February 15, 2012

SOF Power

Special operations forces are one of the big winners in the Obama administration's new Pentagon budget request released this week. The budget cuts hundreds of billions of dollars from the U.S. military's spending plans, but it protects funding for special operations forces (SOF) -- the elite, bin Laden-killing commandos whom the New York Times described Monday as the Obama administration's "military tool of choice." In the emerging strategic environment, it is clear that U.S. military power will increasingly be exercised by SOF acting by, with, and through partners around the world. Yet in embracing this approach, the Obama administration has not adequately addressed important questions about the impact on SOF culture, political oversight, and the risk of further budget cuts.

U.S. Special Operations Command (SOCOM), the organization that manages SOF, has grown tremendously since 2001. Its manpower has nearly doubled, its budget has nearly tripled, and its overseas deployments have quadrupled. Demand for SOF has been driven by the global war on terror and by the wars in Iraq and Afghanistan. Though America's military presence in Iraq and Afghanistan is receding, this transition presents an opportunity to redirect SOF's unique capabilities to other regions and missions that have received less attention while the United States has been at war. In a remarkable sign of the enduring value of special operations forces, the Pentagon's new budget seeks to add 3,000 people to SOCOM, making it one of the few parts of the U.S. military that will actually grow -- while the rest of the military shrinks.

Yet the administration's growing reliance on SOF may soon clash with the culture of these forces. There are five "SOF Truths." One is that "quality is better than quantity." Another is that the special operations forces "cannot be mass produced." These mantras are what keep SOF special. But the Pentagon has not yet demonstrated how it will sustainably increase the number of special forces and continue to meet their high standards of excellence. Congress needs to wring more details out of the Department of Defense about how it plans to preserve this unique fighting culture.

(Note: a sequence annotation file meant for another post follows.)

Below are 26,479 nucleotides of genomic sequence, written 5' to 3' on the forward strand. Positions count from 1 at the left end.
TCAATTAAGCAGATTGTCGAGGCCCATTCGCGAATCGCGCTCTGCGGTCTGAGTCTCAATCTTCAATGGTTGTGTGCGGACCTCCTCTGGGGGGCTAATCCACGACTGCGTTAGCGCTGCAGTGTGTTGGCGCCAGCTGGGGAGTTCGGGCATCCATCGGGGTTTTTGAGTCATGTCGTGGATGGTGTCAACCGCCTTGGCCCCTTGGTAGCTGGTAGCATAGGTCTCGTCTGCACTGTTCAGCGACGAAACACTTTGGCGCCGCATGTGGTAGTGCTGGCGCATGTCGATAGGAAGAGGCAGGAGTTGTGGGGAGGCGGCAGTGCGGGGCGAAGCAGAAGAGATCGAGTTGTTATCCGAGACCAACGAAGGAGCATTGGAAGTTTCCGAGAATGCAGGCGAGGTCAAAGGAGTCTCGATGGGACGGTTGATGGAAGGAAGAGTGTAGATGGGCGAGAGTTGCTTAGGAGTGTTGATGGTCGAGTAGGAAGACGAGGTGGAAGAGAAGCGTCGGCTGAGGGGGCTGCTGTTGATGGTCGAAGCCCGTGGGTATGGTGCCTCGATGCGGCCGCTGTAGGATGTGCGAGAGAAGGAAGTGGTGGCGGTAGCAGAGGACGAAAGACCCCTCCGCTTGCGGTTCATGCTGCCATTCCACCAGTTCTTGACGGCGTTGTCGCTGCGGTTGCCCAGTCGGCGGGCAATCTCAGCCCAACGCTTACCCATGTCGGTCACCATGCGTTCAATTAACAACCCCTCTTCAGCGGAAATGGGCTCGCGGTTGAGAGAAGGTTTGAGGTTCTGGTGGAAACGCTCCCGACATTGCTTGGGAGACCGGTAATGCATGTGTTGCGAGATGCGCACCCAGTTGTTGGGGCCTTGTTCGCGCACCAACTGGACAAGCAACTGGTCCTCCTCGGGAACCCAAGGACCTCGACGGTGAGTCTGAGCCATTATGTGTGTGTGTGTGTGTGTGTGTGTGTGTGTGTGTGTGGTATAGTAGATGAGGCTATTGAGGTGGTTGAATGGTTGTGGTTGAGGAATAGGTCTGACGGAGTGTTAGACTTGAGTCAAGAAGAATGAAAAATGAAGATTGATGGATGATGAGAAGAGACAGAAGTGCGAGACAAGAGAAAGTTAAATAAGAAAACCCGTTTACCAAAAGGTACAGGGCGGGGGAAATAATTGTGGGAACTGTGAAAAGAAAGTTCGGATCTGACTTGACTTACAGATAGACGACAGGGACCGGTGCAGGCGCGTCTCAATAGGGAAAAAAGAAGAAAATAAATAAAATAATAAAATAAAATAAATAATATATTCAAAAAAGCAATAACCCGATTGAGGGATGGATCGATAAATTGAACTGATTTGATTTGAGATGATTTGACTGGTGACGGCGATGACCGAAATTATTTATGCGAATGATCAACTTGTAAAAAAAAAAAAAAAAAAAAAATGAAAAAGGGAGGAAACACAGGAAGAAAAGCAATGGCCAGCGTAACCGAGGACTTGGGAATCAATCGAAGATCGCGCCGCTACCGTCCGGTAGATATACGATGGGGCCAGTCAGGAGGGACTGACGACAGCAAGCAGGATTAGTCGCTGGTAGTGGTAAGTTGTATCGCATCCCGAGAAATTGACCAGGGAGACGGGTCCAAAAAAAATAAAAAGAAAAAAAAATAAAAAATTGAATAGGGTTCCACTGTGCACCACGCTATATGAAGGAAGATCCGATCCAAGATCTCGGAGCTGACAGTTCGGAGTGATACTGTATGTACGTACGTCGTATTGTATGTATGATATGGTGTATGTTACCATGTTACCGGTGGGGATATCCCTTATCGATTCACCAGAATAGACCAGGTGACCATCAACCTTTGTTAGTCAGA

Ensuring proper oversight is another unresolved issue. SOCOM is requesting greater autonomy to position its forces and equipment worldwide in response to rapidly emerging threats. This approach mirrors the decentralized and adaptable organizational model used by the terrorist organizations SOCOM seeks to uproot. However, while one can appreciate the need to keep SOF operations secret and swift, American political leaders must preserve their ability to fully control the instruments of U.S. military power. It's not clear that oversight procedures have kept pace with the swelling use of special forces. As Michele Malvesti, a former senior director for combating terrorism strategy at the National Security Council, concluded in a 2010 study, "While SOF are operating on an unprecedented scale across the globe, both their capabilities and the 21st-century threat environment are in many ways outpacing the nation's policies for employing SOF." Civilian leaders should update oversight and control policies in order to ensure that the influx of additional SOF does not compromise these leaders' ability to exercise strategic control of U.S. military activities.

A third and final challenge for SOF is budgetary uncertainty. While the $487 billion in cuts over 10 years reflected in the new budget request should not appreciably undermine the effectiveness of SOF, deeper cuts -- such as those scheduled to occur in January 2013 via sequestration -- very well could. That's because sequestration will make across-the-board cuts to all Pentagon programs, including those supporting SOF. Moreover, the amount of cuts imposed by sequestration, totaling at least $950 billion over 10 years, will force the Pentagon to further reduce the conventional forces that are essential to the continued success of SOF operations.

Indeed, another "SOF Truth" is that "most special operations require non-SOF support." This support takes many forms, including training, equipment, intelligence, and tactical coordination. Last month, Gen. Martin Dempsey, chairman of the Joint Chiefs of Staff, reinforced this point. "The special operating forces can only be 'special' if there's a conventional force that allows them to conduct their operations and shape the environment," he said. But sequestration will undoubtedly force the Pentagon to reduce these conventional forces, making them smaller and less capable.

The United States faces a strategic environment of smaller defense budgets and declining political support at home and abroad for large foreign interventions requiring tens of thousands of troops. In this environment, special operations forces will remain one of America's most important and effective military capabilities. To ensure its continued success, civilian leaders must immediately address these uncertainties about culture, oversight, and budget cuts. Repealing sequestration -- an irresponsible way to reduce defense spending -- would be a good place to start.